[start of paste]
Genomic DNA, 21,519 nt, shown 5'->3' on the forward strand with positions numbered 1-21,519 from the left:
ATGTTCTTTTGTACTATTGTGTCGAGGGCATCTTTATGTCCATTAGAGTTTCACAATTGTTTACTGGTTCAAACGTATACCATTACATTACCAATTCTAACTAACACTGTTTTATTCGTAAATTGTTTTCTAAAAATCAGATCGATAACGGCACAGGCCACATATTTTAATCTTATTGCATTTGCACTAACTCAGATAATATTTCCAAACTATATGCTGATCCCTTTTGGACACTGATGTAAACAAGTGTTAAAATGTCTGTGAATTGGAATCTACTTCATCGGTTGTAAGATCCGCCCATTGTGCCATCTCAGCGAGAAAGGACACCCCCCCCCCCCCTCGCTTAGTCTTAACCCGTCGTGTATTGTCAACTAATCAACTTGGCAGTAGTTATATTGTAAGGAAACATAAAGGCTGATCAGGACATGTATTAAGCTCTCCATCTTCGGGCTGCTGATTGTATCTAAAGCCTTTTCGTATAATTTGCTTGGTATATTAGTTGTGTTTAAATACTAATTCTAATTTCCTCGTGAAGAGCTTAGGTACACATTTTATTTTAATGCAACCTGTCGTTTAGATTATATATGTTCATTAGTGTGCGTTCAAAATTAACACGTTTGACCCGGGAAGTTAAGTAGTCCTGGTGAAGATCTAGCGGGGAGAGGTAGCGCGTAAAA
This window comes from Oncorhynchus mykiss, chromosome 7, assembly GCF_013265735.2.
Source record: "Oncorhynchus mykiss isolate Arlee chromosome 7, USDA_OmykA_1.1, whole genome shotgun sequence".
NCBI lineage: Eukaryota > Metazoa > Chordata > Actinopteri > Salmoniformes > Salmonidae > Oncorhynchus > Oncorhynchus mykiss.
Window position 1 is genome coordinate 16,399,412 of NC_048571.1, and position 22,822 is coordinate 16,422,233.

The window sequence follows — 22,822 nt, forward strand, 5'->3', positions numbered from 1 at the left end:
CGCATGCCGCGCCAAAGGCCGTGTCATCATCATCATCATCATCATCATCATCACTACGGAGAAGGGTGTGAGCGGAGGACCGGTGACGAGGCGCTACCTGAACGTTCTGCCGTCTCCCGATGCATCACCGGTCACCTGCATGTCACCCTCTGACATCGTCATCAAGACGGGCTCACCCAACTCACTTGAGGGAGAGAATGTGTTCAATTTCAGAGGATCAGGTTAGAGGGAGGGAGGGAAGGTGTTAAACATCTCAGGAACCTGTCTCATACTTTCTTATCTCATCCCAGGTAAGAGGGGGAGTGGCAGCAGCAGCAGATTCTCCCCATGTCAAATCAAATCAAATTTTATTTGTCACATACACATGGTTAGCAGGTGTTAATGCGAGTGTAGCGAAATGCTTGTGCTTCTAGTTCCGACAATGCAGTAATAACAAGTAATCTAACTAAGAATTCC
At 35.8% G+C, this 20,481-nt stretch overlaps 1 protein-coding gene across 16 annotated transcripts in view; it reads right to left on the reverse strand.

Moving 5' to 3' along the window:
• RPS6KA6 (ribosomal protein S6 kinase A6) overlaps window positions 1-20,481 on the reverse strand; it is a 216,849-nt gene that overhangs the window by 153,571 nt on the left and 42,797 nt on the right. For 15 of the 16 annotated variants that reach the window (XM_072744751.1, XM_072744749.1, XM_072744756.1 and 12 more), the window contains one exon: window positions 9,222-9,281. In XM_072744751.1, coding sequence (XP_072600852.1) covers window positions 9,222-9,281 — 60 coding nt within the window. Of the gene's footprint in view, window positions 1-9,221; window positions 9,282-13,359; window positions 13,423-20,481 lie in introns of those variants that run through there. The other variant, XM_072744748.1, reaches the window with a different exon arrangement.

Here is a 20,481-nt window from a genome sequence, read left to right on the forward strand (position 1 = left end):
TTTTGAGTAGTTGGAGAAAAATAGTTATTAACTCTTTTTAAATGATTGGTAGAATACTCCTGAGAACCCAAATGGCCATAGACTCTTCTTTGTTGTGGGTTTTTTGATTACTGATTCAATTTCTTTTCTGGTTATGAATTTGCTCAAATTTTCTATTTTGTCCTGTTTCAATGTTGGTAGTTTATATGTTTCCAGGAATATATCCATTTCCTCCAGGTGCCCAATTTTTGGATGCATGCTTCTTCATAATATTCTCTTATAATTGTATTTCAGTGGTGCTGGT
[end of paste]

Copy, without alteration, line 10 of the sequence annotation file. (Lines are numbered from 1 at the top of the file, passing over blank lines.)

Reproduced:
Moving 5' to 3' along the window: